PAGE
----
Category: Essays by Ming Zhen Shakya

The White Birds

What have you tried? What drives your practice? These two questions underly Ming Zhen’s tale of Kanin. He exemplifies some of the struggle with pride and greed which turns into debilitating anger. Find out what happens to him in Ming Zhen’s White Birds.

Opowieść 31 – Człowiek, który zdołał pozostać.

Przypowieść o tym jak czasami można starać się „za bardzo” i przez to usztywnić się oraz zablokować swobodny przebieg sytuacji. Dowiemy się z niej jak – nieco się tylko rozluźniając i nabierając trochę pokory – możemy bez większego wysiłku odnaleźć harmonię i właściwy sens okoliczności.

Essence and Expectations: Digging for the Gold of Insight

In this complex. exquisite essay Ming Zhen leads us through the fine workings of insight as if we are obliged to ascertain the same truths and joys of Archimedes discovery of measuring the cheap copper from gold. This essay requires concentration, effort and skill….all fine tools of the spiritual adept.

Dharma i Karma I

Ming Zhen Shakya (Author) Fa Yin (Translator) Żadne inne słowa z leksykalnego magazynu buddyzmu nie grzmią równie donośnie co Dharma […]

A Quick Course in Zen Theology

Save by a few things, there is no issue more confusing than Buddhist Theology. Except that more people tend to feel able to debate about it that as the case of string theory. In this exquisite essay, Ming Zhen Shakya expounds a summary of the theology behind our Path.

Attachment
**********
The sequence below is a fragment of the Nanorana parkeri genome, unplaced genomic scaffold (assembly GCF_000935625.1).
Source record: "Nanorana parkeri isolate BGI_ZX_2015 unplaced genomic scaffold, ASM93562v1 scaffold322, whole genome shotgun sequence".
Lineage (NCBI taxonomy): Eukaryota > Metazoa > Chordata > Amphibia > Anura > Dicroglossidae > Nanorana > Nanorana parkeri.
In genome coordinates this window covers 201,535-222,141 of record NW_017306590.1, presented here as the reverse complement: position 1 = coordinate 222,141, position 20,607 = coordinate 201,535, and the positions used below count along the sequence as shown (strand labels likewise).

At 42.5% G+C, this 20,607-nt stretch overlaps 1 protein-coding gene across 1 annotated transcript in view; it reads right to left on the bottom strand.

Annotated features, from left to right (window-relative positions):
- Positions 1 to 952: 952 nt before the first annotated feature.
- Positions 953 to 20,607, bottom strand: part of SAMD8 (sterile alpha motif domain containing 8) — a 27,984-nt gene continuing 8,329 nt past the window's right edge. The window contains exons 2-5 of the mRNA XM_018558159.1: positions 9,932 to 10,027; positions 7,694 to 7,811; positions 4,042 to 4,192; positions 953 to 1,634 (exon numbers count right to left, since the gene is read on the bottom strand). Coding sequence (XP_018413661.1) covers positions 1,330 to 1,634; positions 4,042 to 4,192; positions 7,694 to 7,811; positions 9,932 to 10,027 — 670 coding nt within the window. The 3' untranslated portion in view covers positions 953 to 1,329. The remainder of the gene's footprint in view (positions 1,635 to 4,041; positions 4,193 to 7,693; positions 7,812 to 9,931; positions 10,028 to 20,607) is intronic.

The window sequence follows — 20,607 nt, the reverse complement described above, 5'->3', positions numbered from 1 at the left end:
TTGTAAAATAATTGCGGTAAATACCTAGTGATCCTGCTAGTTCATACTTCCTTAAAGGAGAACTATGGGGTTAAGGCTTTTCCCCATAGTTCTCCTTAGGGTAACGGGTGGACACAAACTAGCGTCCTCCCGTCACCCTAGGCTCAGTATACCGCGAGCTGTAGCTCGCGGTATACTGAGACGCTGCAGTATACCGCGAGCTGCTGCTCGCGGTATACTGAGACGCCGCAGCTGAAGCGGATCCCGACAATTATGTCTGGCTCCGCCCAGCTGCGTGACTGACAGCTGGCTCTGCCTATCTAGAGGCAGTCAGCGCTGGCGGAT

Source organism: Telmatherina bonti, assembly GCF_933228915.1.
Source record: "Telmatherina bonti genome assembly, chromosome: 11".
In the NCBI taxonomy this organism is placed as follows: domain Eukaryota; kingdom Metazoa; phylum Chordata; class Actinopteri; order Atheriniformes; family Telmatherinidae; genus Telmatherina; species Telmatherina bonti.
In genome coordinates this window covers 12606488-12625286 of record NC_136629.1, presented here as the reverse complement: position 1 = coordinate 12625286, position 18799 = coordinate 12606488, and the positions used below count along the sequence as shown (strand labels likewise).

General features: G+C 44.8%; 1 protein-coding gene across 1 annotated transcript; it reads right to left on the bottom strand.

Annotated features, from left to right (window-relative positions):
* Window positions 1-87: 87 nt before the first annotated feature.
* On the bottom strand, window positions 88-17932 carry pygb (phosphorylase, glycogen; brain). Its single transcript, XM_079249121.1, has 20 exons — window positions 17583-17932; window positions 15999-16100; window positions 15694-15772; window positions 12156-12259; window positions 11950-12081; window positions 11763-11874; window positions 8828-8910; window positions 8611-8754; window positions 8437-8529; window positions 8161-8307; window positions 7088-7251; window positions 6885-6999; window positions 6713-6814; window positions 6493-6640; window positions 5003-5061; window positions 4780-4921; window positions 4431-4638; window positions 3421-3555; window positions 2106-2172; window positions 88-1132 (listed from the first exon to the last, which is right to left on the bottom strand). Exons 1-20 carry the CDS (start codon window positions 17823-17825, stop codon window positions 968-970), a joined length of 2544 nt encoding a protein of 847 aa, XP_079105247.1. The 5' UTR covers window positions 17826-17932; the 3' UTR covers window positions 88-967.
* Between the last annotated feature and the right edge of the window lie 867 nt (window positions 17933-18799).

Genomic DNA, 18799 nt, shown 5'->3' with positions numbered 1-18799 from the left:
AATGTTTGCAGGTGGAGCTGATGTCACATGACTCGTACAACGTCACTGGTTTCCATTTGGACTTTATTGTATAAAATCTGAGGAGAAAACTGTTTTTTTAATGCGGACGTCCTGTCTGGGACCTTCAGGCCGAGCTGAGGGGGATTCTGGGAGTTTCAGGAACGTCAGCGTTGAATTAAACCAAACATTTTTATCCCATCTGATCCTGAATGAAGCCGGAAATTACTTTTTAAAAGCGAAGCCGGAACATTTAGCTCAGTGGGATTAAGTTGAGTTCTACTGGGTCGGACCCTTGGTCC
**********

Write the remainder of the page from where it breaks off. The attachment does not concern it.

Sudden School Zen and Gradual School Zen

Beginners in the Path sometimes get confused when reading different Zen accounts. Usually, they get contradictory statements… In “Sudden School and Gradual School”, Ming Zhen Shakya explains synthesizes the approachs of both schools.

Hagakure (#8)

Homoerotic activity was practiced in many ancient militaristic cultures, especially the Samurai. I helped to balance the exclusive effeminate maternal upbringing a boy knew before he was sent to military school. It substituted strong, life-saving warriors for the bunnies and foxes of childhood folklore. It taught him self-reliance and teamwork, and established the man-to-man communication that was lacked in herertosexual relationships

Hagakure (#7)

We all know the dry mouth that comes with fear. We have only to stand up before a group to give a speech in order to find our mouths go dry and our lips stick to our teeth. But fear means more than a dry mouth to a Samurai. There is a secret in spit to the seasoned warrior.

The Journey Home

At the suggestion of the Ven. Yao Xiang, Ming Zhen watched the YouTube conversation in which an orthodox Catholic priest traces his life from drugs and motorcycles to his present ministry. His recommendations are somewhat different from the Zen prescription, which Ming Zhen responds to in her essay.

Hagakure (#6)

It is never too late to adopt the Samurai Way of Life, to abandon old selfish ways, to embrace new principles, and to devote one’s life to being loyal to those principles. Especially after a surviving a critical challenge to one’s existence, we experience a great need to find a better way of living, a code to live by that will impart indomitability to us. We are done with being weak. In her review of Jim Jarmusch’s film Ghost Dog, Ming Zhen Shakya shows one man’s conversion to the discipline of righteous beliefs.

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